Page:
Efficacy of Stand-Alone Mindfulness Exercises in Anxiety, Depression
Regular performance of mindfulness exercises can be beneficial for anxiety and depression, outside of a larger therapeutic framework.
Stand-alone mindfulness exercises are moderately effective in managing symptoms of anxiety and depression, according to research published in Behavior Research and Therapy.1
Researchers from the University of Heidelberg conducted a systematic review and meta-analysis to examine the efficacy of stand-alone mindfulness exercises — separate from larger-scale mindfulness-based interventions — and whether such exercises can have a positive impact on symptoms of anxiety and depression.
After applying exclusion criteria, 18 studies were included in the meta-analysis. Investigators identified 4 categories of mindfulness exercise (breathing meditation, bodyscan, sitting meditation, and soundscan). Included studies were divided into 1 of the 4 categories (n=12, 6, 5, and 2, respectively). Data were collected from 1150 participants (75.48% female; mean age 30.45).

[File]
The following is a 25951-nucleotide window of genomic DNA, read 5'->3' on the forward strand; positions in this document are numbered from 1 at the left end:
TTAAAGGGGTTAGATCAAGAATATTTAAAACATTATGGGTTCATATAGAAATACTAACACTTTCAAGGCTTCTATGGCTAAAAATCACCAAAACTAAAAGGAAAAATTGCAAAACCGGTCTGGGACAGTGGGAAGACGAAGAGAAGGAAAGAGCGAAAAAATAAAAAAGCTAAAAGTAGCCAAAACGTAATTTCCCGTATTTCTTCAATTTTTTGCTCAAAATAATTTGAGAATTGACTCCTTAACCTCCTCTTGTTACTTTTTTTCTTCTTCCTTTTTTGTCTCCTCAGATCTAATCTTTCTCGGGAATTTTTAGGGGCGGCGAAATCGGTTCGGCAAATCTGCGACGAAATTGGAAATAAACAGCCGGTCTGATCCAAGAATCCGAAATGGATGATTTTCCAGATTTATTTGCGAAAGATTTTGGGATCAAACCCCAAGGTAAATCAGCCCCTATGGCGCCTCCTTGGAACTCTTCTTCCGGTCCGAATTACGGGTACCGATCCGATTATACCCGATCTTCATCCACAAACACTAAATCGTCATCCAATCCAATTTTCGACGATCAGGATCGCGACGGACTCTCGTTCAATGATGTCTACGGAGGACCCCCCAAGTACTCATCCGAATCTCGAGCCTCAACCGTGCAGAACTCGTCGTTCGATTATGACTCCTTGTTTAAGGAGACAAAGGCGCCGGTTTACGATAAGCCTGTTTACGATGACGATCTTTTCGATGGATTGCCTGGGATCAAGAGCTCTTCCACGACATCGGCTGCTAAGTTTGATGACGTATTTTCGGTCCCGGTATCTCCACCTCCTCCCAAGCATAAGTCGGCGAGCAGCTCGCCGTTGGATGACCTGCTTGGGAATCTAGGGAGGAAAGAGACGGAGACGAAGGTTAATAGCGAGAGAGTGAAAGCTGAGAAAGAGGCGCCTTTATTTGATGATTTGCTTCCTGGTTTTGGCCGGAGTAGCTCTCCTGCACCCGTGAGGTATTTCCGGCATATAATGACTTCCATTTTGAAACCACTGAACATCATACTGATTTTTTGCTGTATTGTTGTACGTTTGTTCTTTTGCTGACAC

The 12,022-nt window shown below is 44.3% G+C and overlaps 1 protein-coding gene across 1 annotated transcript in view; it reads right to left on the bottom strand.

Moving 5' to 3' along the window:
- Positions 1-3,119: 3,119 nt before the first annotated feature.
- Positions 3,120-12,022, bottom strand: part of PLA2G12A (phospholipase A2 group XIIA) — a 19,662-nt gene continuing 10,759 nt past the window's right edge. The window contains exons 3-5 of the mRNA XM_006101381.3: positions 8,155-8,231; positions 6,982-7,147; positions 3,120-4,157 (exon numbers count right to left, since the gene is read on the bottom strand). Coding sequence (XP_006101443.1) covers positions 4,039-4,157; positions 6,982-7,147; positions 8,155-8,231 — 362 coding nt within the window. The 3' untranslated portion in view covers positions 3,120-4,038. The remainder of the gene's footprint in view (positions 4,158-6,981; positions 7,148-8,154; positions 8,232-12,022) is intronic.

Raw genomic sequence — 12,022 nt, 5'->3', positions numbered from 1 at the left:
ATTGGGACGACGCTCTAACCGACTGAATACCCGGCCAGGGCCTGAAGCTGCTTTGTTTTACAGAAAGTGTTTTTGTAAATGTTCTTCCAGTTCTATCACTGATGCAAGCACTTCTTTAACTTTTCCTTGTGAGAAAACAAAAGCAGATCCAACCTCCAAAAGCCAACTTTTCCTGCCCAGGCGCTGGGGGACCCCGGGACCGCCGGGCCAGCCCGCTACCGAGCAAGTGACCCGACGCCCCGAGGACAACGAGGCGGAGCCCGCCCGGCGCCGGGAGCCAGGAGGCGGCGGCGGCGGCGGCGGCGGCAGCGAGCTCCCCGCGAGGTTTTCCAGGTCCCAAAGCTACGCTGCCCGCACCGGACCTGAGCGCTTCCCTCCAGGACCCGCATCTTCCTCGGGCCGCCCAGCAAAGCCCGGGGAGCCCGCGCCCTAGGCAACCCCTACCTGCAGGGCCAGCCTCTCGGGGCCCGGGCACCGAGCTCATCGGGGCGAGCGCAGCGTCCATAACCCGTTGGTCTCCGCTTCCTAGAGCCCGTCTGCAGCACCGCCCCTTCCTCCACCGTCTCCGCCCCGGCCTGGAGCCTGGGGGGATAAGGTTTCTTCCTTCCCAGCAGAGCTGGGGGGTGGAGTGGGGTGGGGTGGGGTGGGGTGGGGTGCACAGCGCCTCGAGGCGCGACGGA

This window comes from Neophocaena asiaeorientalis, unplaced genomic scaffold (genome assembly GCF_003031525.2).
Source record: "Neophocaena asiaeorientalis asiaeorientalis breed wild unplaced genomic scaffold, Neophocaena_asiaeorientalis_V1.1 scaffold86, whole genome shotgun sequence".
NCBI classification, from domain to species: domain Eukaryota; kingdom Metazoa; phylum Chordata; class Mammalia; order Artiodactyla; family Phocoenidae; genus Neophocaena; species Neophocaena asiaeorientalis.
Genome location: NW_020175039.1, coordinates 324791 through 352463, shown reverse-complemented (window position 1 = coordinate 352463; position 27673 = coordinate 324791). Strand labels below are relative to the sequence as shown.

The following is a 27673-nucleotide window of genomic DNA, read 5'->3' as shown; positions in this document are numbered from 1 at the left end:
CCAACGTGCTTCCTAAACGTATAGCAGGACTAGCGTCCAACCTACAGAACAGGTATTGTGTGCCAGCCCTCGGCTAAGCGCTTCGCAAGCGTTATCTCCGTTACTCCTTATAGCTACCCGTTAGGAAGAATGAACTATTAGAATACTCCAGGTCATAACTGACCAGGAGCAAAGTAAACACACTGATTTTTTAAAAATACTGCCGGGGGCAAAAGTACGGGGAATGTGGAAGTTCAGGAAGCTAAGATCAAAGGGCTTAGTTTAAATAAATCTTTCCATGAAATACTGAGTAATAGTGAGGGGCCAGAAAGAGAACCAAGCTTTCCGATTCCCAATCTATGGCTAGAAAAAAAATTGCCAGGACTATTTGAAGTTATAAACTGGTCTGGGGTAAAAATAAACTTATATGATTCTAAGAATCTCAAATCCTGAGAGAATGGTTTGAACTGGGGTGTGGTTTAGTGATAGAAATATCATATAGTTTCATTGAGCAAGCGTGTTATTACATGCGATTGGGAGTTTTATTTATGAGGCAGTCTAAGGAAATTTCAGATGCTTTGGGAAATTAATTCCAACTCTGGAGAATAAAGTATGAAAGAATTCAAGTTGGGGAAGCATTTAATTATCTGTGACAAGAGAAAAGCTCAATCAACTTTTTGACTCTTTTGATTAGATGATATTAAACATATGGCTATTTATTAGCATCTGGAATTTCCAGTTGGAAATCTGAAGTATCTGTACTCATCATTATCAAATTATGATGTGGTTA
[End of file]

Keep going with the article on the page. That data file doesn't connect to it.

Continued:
After re-conducting a meta-analysis to eliminate 1 outlier study,2 researchers found that stand-alone mindfulness exercises yielded an effect on symptoms of anxiety (standardized weighted mean differences [SMD] =0.39; 95% CI, 0.22-0.56; P <.001; I2=18.90). A random effects model found that stand-alone mindfulness exercises yielded “significant effect[s]” on depression symptoms, compared with active control conditions (SMD =0.41; 95% CI, 0.19-0.64; P <.001; I2=33.43%)
Investigators went on to note that, “From a practical perspective, it is noteworthy that [stand-alone mindfulness exercises], provided that future studies demonstrate efficacy for clinical populations, could potentially be integrated as an economic mini intervention into routine practice.”
They concluded, “[Standalone mindfulness exercises] have a small to medium effect on symptoms of anxiety and depression. …It is noteworthy that mindfulness exercises are beneficial without being integrated in any larger therapeutic framework, and that adverse events are rather unlikely.”
- Blanck P, Perleth S, Heidenreich T, et al. Effects of mindfulness exercises as stand-alone intervention on symptoms of anxiety and depression: Systematic review and meta-analysis. Behav Res Ther. 2017;102:25-35.
- Yamada K, Victor TL. The impact of mindful awareness practices on college student health, well-being, and capacity for learning: a pilot study. Psychology Learning & Teaching. 2012;11(2):139-145.